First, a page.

You have to take a look at the value of what you are offering. We altered a client's web site competition a few months back. They now get 800 entries a month, as opposed to 15. They e-mail these same people a special offer every month (with permission) and will generate (on the figures based on just the response for 2 months) an additional $184,000 revenue for what is an additional 2 hours work tops for the entire year.
The changes we made were done after an hours consulting ($180 ph) and 1 hours work ($120), plus licensing a script from us ($195 pa). $500 for an additional $184,000 pa basically for as long as they do about 2 hours work a year. Should have charged $2,000 and next time we probably will.
And I know that if we charged $20 per hour then they wouldn't take any suggestion we make seriously. In fact they wouldn't even employ us.
And non-profit organisations.....what they want is donations. Show them you'll design a web site that will generate them income and they'll pay you the earth for it. They're just another business trying to make a buck.
$2,500 for 9 pages isn't highway robbery. I'm sure Chris has provided an exceptional quality site, has given cheerful and professional service and will continue to service them very well. They got a bargain.
Funny thing with our clients, the ones we make the most profit on are also the ones ranked as happiest with the quality of our work.
I go on and on about charging clients and if you're not bored yet, check out this thread for more of my rantings on this subject.
BTW Steelsun, excellent suggestion about the tax thing. Good thinking 99.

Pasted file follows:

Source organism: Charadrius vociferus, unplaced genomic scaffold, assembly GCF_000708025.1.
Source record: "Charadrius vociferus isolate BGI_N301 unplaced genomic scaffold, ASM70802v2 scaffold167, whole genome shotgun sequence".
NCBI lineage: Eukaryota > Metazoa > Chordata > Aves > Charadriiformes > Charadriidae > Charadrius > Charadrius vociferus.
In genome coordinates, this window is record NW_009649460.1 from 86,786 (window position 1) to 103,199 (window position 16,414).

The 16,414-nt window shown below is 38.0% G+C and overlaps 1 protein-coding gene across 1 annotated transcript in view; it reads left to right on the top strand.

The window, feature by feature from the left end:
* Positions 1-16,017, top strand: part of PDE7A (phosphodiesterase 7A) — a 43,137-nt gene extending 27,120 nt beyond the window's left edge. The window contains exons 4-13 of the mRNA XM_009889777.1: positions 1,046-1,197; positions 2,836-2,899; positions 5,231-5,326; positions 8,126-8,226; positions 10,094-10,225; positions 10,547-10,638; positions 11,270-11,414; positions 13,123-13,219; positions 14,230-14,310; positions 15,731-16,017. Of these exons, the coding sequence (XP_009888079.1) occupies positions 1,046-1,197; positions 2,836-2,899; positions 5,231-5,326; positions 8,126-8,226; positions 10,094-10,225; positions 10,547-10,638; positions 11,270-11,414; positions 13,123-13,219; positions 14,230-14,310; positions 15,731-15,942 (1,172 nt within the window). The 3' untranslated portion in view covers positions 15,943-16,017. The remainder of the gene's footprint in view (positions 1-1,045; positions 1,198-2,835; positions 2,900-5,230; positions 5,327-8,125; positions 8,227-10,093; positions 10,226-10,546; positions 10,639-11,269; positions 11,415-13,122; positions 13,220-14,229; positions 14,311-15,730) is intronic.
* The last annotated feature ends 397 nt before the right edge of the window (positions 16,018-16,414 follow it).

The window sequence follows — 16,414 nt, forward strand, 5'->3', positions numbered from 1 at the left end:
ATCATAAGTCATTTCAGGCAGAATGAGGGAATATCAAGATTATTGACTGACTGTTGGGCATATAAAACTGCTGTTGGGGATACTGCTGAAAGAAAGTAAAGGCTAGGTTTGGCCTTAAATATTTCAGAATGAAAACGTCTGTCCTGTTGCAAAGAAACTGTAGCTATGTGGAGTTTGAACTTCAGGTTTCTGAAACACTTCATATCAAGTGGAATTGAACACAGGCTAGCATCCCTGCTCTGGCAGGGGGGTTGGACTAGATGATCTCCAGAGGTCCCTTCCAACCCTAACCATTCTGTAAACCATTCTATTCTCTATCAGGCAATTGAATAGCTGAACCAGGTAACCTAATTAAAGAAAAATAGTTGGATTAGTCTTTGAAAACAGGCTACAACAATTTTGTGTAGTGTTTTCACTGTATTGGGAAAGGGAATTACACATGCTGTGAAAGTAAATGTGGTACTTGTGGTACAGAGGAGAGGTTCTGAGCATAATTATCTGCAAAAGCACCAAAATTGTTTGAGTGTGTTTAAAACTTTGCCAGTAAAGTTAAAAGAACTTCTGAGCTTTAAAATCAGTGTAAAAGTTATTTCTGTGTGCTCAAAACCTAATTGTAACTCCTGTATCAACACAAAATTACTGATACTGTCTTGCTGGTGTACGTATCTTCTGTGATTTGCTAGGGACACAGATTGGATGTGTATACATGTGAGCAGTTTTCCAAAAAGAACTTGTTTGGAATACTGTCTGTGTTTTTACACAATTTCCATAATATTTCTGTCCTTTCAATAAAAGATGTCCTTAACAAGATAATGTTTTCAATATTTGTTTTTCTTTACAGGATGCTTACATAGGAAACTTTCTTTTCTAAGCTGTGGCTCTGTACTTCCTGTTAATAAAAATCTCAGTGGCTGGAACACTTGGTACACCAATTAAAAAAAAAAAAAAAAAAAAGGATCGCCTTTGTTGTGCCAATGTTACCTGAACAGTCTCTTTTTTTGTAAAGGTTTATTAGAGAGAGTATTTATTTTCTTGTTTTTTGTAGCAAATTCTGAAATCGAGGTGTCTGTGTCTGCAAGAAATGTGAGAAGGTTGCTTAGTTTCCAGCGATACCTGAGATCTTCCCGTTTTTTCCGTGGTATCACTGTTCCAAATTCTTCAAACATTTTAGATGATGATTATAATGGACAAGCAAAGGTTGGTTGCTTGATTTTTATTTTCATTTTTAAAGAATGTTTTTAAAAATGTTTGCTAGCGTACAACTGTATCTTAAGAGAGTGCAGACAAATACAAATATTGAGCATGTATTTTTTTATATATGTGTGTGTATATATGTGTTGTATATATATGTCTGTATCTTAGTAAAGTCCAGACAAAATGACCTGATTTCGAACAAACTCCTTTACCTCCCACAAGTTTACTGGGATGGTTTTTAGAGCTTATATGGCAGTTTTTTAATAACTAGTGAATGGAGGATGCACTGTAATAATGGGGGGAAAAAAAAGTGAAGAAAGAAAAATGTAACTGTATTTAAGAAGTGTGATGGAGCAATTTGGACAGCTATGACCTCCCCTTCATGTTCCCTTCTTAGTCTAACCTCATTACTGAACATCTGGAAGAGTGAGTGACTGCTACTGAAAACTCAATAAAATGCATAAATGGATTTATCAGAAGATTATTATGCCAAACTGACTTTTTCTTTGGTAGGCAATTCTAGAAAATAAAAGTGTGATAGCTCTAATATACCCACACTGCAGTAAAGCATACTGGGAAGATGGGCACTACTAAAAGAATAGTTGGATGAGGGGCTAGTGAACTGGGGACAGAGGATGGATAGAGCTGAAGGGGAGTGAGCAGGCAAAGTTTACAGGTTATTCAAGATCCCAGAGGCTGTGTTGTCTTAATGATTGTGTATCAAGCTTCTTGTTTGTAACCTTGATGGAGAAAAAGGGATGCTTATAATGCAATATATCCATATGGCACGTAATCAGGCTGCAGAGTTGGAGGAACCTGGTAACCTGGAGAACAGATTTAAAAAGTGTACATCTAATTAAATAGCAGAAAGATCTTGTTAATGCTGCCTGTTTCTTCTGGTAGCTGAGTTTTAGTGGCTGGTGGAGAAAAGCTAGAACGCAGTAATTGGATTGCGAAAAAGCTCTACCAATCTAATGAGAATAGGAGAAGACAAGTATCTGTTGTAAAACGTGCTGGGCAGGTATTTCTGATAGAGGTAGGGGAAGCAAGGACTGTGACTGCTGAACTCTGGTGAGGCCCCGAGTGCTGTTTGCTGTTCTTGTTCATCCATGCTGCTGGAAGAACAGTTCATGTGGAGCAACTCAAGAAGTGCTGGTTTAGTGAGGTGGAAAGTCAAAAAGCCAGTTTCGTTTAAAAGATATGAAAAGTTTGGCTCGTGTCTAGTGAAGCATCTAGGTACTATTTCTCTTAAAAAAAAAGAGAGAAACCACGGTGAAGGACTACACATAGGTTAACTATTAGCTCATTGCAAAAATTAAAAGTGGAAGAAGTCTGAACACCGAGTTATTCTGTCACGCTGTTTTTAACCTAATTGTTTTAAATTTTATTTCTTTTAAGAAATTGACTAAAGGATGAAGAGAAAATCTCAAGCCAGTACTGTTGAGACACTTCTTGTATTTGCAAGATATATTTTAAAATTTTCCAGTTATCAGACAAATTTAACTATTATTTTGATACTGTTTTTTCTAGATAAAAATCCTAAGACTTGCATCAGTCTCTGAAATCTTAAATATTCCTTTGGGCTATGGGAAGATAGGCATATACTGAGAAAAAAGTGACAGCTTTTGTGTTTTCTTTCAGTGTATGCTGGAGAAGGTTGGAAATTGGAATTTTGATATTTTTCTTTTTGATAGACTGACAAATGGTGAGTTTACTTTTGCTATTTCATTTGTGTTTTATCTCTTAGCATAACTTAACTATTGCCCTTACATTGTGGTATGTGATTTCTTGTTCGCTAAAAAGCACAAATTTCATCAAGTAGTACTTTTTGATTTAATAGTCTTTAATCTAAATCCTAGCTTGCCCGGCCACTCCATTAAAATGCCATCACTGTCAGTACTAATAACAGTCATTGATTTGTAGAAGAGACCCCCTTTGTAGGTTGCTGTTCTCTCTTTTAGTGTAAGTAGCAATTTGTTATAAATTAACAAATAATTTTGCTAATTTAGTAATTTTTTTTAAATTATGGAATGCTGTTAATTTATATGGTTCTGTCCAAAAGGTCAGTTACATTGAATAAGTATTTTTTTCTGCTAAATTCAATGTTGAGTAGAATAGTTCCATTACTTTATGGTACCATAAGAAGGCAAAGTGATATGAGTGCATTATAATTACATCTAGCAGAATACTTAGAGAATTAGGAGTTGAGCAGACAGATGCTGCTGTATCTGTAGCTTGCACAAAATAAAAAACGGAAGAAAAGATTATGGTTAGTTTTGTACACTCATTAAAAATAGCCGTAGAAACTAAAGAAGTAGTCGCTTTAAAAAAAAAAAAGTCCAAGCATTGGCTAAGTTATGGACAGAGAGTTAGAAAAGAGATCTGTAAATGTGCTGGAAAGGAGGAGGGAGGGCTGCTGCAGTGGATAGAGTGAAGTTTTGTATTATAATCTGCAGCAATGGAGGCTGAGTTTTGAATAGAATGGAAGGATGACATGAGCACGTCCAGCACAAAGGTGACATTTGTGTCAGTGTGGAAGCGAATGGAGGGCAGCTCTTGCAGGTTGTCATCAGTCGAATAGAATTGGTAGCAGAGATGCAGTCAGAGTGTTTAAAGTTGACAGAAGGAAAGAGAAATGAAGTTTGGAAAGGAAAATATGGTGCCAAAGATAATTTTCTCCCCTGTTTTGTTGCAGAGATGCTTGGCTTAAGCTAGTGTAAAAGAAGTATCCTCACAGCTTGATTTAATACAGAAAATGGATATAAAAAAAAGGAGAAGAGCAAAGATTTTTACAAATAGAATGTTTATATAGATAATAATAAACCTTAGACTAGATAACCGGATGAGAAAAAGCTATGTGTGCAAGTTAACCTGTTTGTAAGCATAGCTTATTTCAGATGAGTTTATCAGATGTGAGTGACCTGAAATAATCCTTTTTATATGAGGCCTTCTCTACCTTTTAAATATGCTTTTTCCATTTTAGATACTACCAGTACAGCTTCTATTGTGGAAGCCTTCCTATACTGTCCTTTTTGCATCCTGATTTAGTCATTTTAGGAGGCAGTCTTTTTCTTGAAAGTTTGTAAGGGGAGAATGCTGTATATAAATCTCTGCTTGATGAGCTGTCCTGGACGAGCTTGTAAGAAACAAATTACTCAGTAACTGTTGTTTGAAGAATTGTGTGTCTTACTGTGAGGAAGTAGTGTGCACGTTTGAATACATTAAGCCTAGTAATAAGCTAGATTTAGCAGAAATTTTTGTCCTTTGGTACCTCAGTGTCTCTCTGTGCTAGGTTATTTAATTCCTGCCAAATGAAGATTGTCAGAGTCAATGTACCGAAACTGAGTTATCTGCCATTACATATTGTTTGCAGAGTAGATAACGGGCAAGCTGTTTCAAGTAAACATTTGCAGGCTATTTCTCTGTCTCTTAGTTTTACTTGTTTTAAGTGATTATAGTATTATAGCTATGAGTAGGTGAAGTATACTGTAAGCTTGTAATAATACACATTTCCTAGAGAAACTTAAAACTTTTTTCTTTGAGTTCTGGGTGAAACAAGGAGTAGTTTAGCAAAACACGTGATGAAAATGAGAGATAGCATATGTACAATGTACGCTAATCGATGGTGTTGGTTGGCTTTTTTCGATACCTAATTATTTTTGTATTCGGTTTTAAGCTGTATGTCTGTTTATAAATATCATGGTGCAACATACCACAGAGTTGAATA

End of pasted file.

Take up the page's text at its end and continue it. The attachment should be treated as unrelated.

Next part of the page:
Hope this contributes.
skystar — 2001-03-12T07:08:02-05:00 — #12
Chris has some good ideas - here's my take on this:
First of all we know that HTML is quite simple these days, and darned near foolproof. You can do some pretty fancy WYSIWYG stuff. I think the reason many Web designers must charge so much is because most client's dont' know what they want, and their inexpereince can run into time and money.
To get a good site done cost-effectively, find one you like and make it like that one. I don't mean steal their source code, but if a designer has an example to go by, it makes his job so much easier (and faster).
Secondly, accumulate the graphics yourself and figure out what goes where - just be sure you don't grab stuff off the 'Net - it can come back to haunt you.
Third, get a copywriter in your industry to write up the text. People that write for the industry magazines sometimes freelance.
I don't know the first thing about HTML (and don't give a hoot about learning :)), but I do sites all the time for a few hundred $$ by gathering up all the stuff and hiring a 'mechanic' for $15 - $20 \ hr to do the job.
zebz — 2001-03-12T11:39:02-05:00 — #13